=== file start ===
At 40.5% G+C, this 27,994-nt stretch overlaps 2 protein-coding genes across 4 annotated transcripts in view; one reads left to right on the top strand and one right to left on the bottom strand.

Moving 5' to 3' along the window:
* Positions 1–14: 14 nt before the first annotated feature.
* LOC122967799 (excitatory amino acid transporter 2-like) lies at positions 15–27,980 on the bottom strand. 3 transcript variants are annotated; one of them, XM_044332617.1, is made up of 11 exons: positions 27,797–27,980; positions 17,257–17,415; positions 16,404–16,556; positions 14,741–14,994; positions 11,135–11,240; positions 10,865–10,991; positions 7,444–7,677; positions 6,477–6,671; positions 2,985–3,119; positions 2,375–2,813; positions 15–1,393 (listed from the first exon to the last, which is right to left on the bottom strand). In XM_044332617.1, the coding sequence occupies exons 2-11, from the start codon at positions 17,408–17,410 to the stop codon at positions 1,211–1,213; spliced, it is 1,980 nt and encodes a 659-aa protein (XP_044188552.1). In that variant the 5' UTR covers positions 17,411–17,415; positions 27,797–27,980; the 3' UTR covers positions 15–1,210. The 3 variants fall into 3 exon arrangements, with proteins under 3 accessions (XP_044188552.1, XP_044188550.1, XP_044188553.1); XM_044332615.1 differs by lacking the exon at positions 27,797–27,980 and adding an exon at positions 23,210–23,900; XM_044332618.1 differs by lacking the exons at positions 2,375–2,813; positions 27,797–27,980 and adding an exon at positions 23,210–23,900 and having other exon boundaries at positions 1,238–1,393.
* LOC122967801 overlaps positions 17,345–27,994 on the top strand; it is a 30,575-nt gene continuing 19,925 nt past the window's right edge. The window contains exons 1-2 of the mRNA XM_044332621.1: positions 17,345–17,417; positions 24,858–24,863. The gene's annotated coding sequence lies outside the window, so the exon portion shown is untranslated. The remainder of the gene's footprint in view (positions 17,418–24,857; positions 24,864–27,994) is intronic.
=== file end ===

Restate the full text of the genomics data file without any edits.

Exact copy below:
At 40.5% G+C, this 27,994-nt stretch overlaps 2 protein-coding genes across 4 annotated transcripts in view; one reads left to right on the top strand and one right to left on the bottom strand.

Moving 5' to 3' along the window:
* Positions 1–14: 14 nt before the first annotated feature.
* LOC122967799 (excitatory amino acid transporter 2-like) lies at positions 15–27,980 on the bottom strand. 3 transcript variants are annotated; one of them, XM_044332617.1, is made up of 11 exons: positions 27,797–27,980; positions 17,257–17,415; positions 16,404–16,556; positions 14,741–14,994; positions 11,135–11,240; positions 10,865–10,991; positions 7,444–7,677; positions 6,477–6,671; positions 2,985–3,119; positions 2,375–2,813; positions 15–1,393 (listed from the first exon to the last, which is right to left on the bottom strand). In XM_044332617.1, the coding sequence occupies exons 2-11, from the start codon at positions 17,408–17,410 to the stop codon at positions 1,211–1,213; spliced, it is 1,980 nt and encodes a 659-aa protein (XP_044188552.1). In that variant the 5' UTR covers positions 17,411–17,415; positions 27,797–27,980; the 3' UTR covers positions 15–1,210. The 3 variants fall into 3 exon arrangements, with proteins under 3 accessions (XP_044188552.1, XP_044188550.1, XP_044188553.1); XM_044332615.1 differs by lacking the exon at positions 27,797–27,980 and adding an exon at positions 23,210–23,900; XM_044332618.1 differs by lacking the exons at positions 2,375–2,813; positions 27,797–27,980 and adding an exon at positions 23,210–23,900 and having other exon boundaries at positions 1,238–1,393.
* LOC122967801 overlaps positions 17,345–27,994 on the top strand; it is a 30,575-nt gene continuing 19,925 nt past the window's right edge. The window contains exons 1-2 of the mRNA XM_044332621.1: positions 17,345–17,417; positions 24,858–24,863. The gene's annotated coding sequence lies outside the window, so the exon portion shown is untranslated. The remainder of the gene's footprint in view (positions 17,418–24,857; positions 24,864–27,994) is intronic.